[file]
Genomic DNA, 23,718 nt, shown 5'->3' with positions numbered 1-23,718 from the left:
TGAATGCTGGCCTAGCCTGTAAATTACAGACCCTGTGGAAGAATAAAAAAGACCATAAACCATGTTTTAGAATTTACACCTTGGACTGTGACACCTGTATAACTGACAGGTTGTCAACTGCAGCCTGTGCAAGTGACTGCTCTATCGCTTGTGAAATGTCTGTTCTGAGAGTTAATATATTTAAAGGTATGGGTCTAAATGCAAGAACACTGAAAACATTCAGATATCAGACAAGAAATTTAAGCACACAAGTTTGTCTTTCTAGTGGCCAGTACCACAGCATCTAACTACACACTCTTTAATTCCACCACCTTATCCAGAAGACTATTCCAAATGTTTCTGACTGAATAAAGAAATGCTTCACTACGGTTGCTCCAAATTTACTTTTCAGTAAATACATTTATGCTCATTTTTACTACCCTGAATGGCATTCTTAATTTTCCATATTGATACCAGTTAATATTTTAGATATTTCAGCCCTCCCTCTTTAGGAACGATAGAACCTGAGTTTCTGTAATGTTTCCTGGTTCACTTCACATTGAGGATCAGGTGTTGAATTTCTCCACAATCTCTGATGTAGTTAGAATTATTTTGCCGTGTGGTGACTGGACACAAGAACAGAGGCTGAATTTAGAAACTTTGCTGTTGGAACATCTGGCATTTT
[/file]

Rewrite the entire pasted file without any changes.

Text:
Genomic DNA, 23,718 nt, shown 5'->3' with positions numbered 1-23,718 from the left:
TGAATGCTGGCCTAGCCTGTAAATTACAGACCCTGTGGAAGAATAAAAAAGACCATAAACCATGTTTTAGAATTTACACCTTGGACTGTGACACCTGTATAACTGACAGGTTGTCAACTGCAGCCTGTGCAAGTGACTGCTCTATCGCTTGTGAAATGTCTGTTCTGAGAGTTAATATATTTAAAGGTATGGGTCTAAATGCAAGAACACTGAAAACATTCAGATATCAGACAAGAAATTTAAGCACACAAGTTTGTCTTTCTAGTGGCCAGTACCACAGCATCTAACTACACACTCTTTAATTCCACCACCTTATCCAGAAGACTATTCCAAATGTTTCTGACTGAATAAAGAAATGCTTCACTACGGTTGCTCCAAATTTACTTTTCAGTAAATACATTTATGCTCATTTTTACTACCCTGAATGGCATTCTTAATTTTCCATATTGATACCAGTTAATATTTTAGATATTTCAGCCCTCCCTCTTTAGGAACGATAGAACCTGAGTTTCTGTAATGTTTCCTGGTTCACTTCACATTGAGGATCAGGTGTTGAATTTCTCCACAATCTCTGATGTAGTTAGAATTATTTTGCCGTGTGGTGACTGGACACAAGAACAGAGGCTGAATTTAGAAACTTTGCTGTTGGAACATCTGGCATTTT